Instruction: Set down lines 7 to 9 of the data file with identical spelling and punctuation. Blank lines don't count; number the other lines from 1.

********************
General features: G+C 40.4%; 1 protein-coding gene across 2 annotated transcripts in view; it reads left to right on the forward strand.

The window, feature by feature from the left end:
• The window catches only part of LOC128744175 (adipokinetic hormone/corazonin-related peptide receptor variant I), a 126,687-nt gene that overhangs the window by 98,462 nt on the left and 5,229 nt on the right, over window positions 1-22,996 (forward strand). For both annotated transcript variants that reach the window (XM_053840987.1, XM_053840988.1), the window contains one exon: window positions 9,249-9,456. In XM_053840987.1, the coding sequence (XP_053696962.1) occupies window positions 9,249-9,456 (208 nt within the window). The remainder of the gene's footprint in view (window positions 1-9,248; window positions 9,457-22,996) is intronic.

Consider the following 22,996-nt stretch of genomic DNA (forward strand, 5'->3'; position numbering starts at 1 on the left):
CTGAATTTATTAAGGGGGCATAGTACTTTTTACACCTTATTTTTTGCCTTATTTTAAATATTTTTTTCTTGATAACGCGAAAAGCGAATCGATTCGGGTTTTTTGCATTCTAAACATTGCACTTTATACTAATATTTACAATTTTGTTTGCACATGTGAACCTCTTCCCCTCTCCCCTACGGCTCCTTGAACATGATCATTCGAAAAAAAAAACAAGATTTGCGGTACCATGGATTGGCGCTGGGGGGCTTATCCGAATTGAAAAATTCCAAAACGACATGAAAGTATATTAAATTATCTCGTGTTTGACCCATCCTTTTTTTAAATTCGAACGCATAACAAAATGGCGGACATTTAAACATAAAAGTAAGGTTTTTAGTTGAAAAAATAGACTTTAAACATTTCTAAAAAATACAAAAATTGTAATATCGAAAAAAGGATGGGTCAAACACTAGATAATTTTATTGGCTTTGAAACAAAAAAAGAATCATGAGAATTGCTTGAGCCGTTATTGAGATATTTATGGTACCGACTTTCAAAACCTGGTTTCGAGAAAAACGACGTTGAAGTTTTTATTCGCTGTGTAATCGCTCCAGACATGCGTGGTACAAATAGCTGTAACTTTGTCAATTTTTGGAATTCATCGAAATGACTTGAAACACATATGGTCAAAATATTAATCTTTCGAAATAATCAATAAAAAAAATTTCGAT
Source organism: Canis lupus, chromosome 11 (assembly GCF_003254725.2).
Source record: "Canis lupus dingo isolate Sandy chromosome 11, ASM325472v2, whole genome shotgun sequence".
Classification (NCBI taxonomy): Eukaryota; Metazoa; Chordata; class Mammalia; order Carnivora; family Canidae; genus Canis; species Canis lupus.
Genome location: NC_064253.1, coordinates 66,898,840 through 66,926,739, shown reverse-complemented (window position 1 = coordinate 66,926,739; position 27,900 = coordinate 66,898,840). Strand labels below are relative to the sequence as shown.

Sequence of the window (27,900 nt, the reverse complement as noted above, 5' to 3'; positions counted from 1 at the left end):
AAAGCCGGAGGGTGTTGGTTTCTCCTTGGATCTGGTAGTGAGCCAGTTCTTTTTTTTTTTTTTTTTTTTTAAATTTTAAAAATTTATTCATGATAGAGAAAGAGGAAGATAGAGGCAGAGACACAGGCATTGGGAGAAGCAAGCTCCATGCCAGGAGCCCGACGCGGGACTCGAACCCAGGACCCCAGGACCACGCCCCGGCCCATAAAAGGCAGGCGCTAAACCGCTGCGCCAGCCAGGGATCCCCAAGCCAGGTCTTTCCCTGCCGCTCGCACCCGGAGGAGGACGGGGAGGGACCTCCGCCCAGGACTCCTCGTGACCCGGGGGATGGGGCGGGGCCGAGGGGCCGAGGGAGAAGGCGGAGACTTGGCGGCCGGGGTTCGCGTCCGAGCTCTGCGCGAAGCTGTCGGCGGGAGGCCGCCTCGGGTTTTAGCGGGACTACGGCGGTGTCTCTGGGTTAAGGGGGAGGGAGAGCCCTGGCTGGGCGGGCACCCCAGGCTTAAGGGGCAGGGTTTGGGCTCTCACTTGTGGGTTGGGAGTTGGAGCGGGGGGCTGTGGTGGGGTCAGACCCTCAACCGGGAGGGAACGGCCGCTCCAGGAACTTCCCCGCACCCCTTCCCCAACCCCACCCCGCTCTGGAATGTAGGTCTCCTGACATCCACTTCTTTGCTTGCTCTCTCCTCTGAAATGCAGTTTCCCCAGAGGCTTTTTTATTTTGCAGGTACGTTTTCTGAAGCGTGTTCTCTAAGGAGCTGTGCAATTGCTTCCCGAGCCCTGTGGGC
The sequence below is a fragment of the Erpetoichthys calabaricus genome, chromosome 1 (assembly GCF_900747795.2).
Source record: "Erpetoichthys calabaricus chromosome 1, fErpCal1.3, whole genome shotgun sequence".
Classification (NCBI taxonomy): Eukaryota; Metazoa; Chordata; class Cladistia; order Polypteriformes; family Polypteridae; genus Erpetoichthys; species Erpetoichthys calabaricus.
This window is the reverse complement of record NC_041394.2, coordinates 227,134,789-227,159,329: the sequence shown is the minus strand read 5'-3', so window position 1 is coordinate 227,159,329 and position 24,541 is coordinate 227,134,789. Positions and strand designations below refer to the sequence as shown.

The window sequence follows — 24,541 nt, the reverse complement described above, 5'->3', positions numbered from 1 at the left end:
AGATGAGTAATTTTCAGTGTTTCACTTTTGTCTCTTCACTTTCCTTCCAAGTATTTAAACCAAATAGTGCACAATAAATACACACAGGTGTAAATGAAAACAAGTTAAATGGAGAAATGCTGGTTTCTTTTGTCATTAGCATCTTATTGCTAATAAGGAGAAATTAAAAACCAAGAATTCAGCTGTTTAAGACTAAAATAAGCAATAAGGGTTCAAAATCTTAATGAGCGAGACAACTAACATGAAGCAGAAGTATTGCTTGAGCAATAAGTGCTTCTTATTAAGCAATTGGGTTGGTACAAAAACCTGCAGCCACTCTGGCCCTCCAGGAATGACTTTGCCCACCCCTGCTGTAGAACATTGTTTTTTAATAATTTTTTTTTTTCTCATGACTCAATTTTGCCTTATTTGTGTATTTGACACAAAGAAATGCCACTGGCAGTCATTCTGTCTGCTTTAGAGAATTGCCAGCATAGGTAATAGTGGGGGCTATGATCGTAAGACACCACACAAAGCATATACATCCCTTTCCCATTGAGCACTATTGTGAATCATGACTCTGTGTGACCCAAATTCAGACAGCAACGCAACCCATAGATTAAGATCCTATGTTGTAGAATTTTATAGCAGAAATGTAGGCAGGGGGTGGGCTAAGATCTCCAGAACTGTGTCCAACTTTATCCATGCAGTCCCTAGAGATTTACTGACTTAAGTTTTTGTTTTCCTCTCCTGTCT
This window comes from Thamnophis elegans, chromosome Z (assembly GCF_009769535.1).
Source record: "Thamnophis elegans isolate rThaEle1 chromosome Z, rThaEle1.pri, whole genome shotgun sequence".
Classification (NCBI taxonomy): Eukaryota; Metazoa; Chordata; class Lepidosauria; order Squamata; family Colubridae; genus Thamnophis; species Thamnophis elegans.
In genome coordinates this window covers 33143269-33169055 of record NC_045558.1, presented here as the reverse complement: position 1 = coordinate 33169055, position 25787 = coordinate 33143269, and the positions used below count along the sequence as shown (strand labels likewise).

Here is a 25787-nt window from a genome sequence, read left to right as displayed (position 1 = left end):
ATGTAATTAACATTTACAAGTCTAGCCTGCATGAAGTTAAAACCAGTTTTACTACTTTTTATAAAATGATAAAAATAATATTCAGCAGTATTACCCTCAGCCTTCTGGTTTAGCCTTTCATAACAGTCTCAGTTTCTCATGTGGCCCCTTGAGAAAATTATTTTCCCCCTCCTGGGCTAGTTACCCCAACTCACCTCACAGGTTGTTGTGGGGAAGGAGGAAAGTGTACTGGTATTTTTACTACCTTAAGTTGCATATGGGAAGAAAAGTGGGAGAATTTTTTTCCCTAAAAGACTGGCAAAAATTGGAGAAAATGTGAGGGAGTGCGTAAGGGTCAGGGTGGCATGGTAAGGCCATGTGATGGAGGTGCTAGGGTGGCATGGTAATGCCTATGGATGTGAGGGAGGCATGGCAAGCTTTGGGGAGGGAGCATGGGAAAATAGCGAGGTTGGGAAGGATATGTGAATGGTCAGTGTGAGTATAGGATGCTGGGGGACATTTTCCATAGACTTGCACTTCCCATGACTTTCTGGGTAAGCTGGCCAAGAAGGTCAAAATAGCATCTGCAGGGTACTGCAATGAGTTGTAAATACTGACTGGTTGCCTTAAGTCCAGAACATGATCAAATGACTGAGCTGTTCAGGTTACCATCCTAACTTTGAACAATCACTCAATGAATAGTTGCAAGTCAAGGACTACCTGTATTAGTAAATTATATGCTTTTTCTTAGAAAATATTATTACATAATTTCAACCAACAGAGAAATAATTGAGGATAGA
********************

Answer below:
Source record: "Canis lupus dingo isolate Sandy chromosome 11, ASM325472v2, whole genome shotgun sequence".
Classification (NCBI taxonomy): Eukaryota; Metazoa; Chordata; class Mammalia; order Carnivora; family Canidae; genus Canis; species Canis lupus.
Genome location: NC_064253.1, coordinates 66,898,840 through 66,926,739, shown reverse-complemented (window position 1 = coordinate 66,926,739; position 27,900 = coordinate 66,898,840). Strand labels below are relative to the sequence as shown.